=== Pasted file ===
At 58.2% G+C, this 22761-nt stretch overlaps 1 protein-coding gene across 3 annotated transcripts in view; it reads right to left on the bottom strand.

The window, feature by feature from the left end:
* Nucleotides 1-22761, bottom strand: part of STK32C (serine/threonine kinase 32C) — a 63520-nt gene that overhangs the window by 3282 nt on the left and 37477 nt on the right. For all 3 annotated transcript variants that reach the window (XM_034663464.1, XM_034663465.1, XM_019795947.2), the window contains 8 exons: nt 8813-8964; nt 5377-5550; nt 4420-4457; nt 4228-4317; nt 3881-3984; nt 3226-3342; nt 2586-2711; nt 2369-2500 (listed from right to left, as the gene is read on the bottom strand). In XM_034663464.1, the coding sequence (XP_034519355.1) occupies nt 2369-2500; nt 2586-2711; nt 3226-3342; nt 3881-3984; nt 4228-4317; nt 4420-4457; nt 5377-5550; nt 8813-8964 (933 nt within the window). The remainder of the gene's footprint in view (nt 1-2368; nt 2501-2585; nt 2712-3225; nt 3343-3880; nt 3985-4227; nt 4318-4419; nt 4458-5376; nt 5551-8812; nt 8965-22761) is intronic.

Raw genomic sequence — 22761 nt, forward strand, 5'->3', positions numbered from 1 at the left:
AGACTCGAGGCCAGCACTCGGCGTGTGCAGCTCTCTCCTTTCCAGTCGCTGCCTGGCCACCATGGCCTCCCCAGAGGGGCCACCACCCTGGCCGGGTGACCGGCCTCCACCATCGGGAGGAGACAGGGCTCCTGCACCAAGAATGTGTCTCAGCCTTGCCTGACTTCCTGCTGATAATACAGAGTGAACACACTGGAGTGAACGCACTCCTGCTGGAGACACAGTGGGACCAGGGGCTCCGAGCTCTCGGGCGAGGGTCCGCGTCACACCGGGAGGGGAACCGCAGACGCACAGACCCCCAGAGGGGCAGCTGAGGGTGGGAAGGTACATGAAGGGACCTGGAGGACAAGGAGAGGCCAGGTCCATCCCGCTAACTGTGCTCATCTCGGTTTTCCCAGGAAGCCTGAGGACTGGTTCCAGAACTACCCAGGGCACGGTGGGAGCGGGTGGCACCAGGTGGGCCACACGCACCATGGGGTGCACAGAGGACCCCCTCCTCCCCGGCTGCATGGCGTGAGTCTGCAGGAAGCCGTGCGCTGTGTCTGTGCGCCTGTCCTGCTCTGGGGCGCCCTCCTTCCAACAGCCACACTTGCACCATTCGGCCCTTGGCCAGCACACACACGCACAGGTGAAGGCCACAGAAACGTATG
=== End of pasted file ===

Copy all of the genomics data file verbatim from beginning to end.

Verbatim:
At 58.2% G+C, this 22761-nt stretch overlaps 1 protein-coding gene across 3 annotated transcripts in view; it reads right to left on the bottom strand.

The window, feature by feature from the left end:
* Nucleotides 1-22761, bottom strand: part of STK32C (serine/threonine kinase 32C) — a 63520-nt gene that overhangs the window by 3282 nt on the left and 37477 nt on the right. For all 3 annotated transcript variants that reach the window (XM_034663464.1, XM_034663465.1, XM_019795947.2), the window contains 8 exons: nt 8813-8964; nt 5377-5550; nt 4420-4457; nt 4228-4317; nt 3881-3984; nt 3226-3342; nt 2586-2711; nt 2369-2500 (listed from right to left, as the gene is read on the bottom strand). In XM_034663464.1, the coding sequence (XP_034519355.1) occupies nt 2369-2500; nt 2586-2711; nt 3226-3342; nt 3881-3984; nt 4228-4317; nt 4420-4457; nt 5377-5550; nt 8813-8964 (933 nt within the window). The remainder of the gene's footprint in view (nt 1-2368; nt 2501-2585; nt 2712-3225; nt 3343-3880; nt 3985-4227; nt 4318-4419; nt 4458-5376; nt 5551-8812; nt 8965-22761) is intronic.

Raw genomic sequence — 22761 nt, forward strand, 5'->3', positions numbered from 1 at the left:
AGACTCGAGGCCAGCACTCGGCGTGTGCAGCTCTCTCCTTTCCAGTCGCTGCCTGGCCACCATGGCCTCCCCAGAGGGGCCACCACCCTGGCCGGGTGACCGGCCTCCACCATCGGGAGGAGACAGGGCTCCTGCACCAAGAATGTGTCTCAGCCTTGCCTGACTTCCTGCTGATAATACAGAGTGAACACACTGGAGTGAACGCACTCCTGCTGGAGACACAGTGGGACCAGGGGCTCCGAGCTCTCGGGCGAGGGTCCGCGTCACACCGGGAGGGGAACCGCAGACGCACAGACCCCCAGAGGGGCAGCTGAGGGTGGGAAGGTACATGAAGGGACCTGGAGGACAAGGAGAGGCCAGGTCCATCCCGCTAACTGTGCTCATCTCGGTTTTCCCAGGAAGCCTGAGGACTGGTTCCAGAACTACCCAGGGCACGGTGGGAGCGGGTGGCACCAGGTGGGCCACACGCACCATGGGGTGCACAGAGGACCCCCTCCTCCCCGGCTGCATGGCGTGAGTCTGCAGGAAGCCGTGCGCTGTGTCTGTGCGCCTGTCCTGCTCTGGGGCGCCCTCCTTCCAACAGCCACACTTGCACCATTCGGCCCTTGGCCAGCACACACACGCACAGGTGAAGGCCACAGAAACGTATG